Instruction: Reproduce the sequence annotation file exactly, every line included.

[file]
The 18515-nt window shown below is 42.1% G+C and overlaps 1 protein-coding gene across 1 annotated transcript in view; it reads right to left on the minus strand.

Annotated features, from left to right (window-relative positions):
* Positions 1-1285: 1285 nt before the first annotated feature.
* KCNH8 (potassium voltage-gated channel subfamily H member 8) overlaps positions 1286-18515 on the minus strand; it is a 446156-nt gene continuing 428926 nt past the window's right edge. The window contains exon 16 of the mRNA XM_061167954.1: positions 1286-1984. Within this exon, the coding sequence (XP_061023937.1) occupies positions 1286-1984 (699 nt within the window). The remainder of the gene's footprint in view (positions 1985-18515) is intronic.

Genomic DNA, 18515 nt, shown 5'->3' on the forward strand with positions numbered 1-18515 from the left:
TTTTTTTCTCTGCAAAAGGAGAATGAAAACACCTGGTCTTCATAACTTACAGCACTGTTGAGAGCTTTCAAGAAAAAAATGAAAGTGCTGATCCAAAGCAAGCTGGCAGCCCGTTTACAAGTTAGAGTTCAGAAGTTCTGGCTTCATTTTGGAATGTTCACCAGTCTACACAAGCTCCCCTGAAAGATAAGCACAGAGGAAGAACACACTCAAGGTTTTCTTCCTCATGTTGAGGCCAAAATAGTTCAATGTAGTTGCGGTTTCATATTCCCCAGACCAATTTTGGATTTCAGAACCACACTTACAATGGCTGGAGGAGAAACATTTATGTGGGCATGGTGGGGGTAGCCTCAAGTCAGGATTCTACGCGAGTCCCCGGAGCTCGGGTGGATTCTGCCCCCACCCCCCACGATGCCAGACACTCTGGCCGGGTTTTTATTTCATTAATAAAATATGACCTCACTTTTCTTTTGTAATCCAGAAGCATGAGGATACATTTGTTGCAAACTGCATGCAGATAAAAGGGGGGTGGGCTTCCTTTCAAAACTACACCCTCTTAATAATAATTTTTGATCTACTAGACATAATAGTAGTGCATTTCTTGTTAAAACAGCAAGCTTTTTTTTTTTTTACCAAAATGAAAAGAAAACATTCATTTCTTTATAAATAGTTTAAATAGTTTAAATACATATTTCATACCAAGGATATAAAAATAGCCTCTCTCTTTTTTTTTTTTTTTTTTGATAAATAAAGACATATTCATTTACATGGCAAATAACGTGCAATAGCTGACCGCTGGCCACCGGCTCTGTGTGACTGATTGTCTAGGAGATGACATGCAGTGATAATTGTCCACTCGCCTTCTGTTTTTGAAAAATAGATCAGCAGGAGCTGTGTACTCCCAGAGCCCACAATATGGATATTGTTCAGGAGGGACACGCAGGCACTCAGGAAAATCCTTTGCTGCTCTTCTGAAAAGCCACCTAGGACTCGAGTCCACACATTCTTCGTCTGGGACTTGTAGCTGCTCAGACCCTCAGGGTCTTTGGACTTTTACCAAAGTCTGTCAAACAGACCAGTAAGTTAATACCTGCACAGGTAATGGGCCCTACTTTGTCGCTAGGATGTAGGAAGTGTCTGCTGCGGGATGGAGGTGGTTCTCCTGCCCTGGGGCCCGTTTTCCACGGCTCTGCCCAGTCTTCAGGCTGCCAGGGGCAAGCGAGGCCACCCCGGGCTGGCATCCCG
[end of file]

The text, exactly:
The 18515-nt window shown below is 42.1% G+C and overlaps 1 protein-coding gene across 1 annotated transcript in view; it reads right to left on the minus strand.

Annotated features, from left to right (window-relative positions):
* Positions 1-1285: 1285 nt before the first annotated feature.
* KCNH8 (potassium voltage-gated channel subfamily H member 8) overlaps positions 1286-18515 on the minus strand; it is a 446156-nt gene continuing 428926 nt past the window's right edge. The window contains exon 16 of the mRNA XM_061167954.1: positions 1286-1984. Within this exon, the coding sequence (XP_061023937.1) occupies positions 1286-1984 (699 nt within the window). The remainder of the gene's footprint in view (positions 1985-18515) is intronic.

Genomic DNA, 18515 nt, shown 5'->3' on the forward strand with positions numbered 1-18515 from the left:
TTTTTTTCTCTGCAAAAGGAGAATGAAAACACCTGGTCTTCATAACTTACAGCACTGTTGAGAGCTTTCAAGAAAAAAATGAAAGTGCTGATCCAAAGCAAGCTGGCAGCCCGTTTACAAGTTAGAGTTCAGAAGTTCTGGCTTCATTTTGGAATGTTCACCAGTCTACACAAGCTCCCCTGAAAGATAAGCACAGAGGAAGAACACACTCAAGGTTTTCTTCCTCATGTTGAGGCCAAAATAGTTCAATGTAGTTGCGGTTTCATATTCCCCAGACCAATTTTGGATTTCAGAACCACACTTACAATGGCTGGAGGAGAAACATTTATGTGGGCATGGTGGGGGTAGCCTCAAGTCAGGATTCTACGCGAGTCCCCGGAGCTCGGGTGGATTCTGCCCCCACCCCCCACGATGCCAGACACTCTGGCCGGGTTTTTATTTCATTAATAAAATATGACCTCACTTTTCTTTTGTAATCCAGAAGCATGAGGATACATTTGTTGCAAACTGCATGCAGATAAAAGGGGGGTGGGCTTCCTTTCAAAACTACACCCTCTTAATAATAATTTTTGATCTACTAGACATAATAGTAGTGCATTTCTTGTTAAAACAGCAAGCTTTTTTTTTTTTTACCAAAATGAAAAGAAAACATTCATTTCTTTATAAATAGTTTAAATAGTTTAAATACATATTTCATACCAAGGATATAAAAATAGCCTCTCTCTTTTTTTTTTTTTTTTTTGATAAATAAAGACATATTCATTTACATGGCAAATAACGTGCAATAGCTGACCGCTGGCCACCGGCTCTGTGTGACTGATTGTCTAGGAGATGACATGCAGTGATAATTGTCCACTCGCCTTCTGTTTTTGAAAAATAGATCAGCAGGAGCTGTGTACTCCCAGAGCCCACAATATGGATATTGTTCAGGAGGGACACGCAGGCACTCAGGAAAATCCTTTGCTGCTCTTCTGAAAAGCCACCTAGGACTCGAGTCCACACATTCTTCGTCTGGGACTTGTAGCTGCTCAGACCCTCAGGGTCTTTGGACTTTTACCAAAGTCTGTCAAACAGACCAGTAAGTTAATACCTGCACAGGTAATGGGCCCTACTTTGTCGCTAGGATGTAGGAAGTGTCTGCTGCGGGATGGAGGTGGTTCTCCTGCCCTGGGGCCCGTTTTCCACGGCTCTGCCCAGTCTTCAGGCTGCCAGGGGCAAGCGAGGCCACCCCGGGCTGGCATCCCG